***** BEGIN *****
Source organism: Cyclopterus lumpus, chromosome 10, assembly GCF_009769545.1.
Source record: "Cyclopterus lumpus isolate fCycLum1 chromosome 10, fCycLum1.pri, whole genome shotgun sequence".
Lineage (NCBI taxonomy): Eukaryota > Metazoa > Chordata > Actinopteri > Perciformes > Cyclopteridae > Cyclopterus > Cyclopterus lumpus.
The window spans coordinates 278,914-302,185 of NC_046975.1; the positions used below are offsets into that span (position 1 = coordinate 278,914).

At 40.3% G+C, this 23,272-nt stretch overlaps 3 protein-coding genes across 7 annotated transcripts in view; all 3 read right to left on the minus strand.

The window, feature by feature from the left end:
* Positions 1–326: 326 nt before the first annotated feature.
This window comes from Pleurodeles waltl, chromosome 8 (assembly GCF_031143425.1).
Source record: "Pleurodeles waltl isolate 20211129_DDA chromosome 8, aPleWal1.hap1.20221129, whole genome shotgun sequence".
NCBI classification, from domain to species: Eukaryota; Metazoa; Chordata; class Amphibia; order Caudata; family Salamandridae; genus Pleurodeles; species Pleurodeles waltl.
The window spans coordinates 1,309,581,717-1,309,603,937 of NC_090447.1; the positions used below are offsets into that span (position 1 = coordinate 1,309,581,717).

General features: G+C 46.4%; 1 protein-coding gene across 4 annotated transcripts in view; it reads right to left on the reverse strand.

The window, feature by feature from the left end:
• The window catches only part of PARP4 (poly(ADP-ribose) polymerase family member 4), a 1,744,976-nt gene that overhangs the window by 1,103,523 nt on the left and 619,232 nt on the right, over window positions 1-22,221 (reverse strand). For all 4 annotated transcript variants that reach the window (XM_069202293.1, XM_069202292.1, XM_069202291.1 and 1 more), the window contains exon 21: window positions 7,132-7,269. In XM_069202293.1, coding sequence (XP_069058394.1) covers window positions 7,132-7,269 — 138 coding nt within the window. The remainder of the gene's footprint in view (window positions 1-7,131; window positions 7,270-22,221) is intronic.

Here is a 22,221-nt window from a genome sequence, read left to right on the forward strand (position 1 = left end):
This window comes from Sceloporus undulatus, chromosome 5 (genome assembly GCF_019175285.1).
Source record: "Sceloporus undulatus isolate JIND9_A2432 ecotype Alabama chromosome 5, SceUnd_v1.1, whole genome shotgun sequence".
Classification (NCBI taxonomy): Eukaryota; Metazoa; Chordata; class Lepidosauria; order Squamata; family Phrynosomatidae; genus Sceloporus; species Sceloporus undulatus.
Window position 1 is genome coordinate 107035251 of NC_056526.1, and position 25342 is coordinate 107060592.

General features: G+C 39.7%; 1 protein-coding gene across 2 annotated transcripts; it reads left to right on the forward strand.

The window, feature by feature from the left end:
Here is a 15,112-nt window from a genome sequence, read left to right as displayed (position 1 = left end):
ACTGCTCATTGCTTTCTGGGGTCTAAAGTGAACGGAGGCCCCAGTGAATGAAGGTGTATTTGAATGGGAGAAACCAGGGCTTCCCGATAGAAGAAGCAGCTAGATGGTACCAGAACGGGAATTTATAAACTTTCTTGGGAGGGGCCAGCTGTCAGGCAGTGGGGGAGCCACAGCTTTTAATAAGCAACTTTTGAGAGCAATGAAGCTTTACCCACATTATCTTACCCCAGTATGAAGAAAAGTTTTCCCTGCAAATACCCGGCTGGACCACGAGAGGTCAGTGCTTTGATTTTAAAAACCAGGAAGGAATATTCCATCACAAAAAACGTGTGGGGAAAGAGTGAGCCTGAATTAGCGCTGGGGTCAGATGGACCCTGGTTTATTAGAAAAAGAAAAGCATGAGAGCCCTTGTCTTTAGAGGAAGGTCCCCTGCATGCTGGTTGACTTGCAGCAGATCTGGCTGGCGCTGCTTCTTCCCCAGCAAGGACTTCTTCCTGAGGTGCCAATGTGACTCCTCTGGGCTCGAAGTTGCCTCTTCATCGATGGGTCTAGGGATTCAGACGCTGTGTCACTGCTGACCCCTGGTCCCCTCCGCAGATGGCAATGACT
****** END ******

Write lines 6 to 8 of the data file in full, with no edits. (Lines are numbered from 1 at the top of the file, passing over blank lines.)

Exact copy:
The window, feature by feature from the left end:
* Positions 1–326: 326 nt before the first annotated feature.
This window comes from Pleurodeles waltl, chromosome 8 (assembly GCF_031143425.1).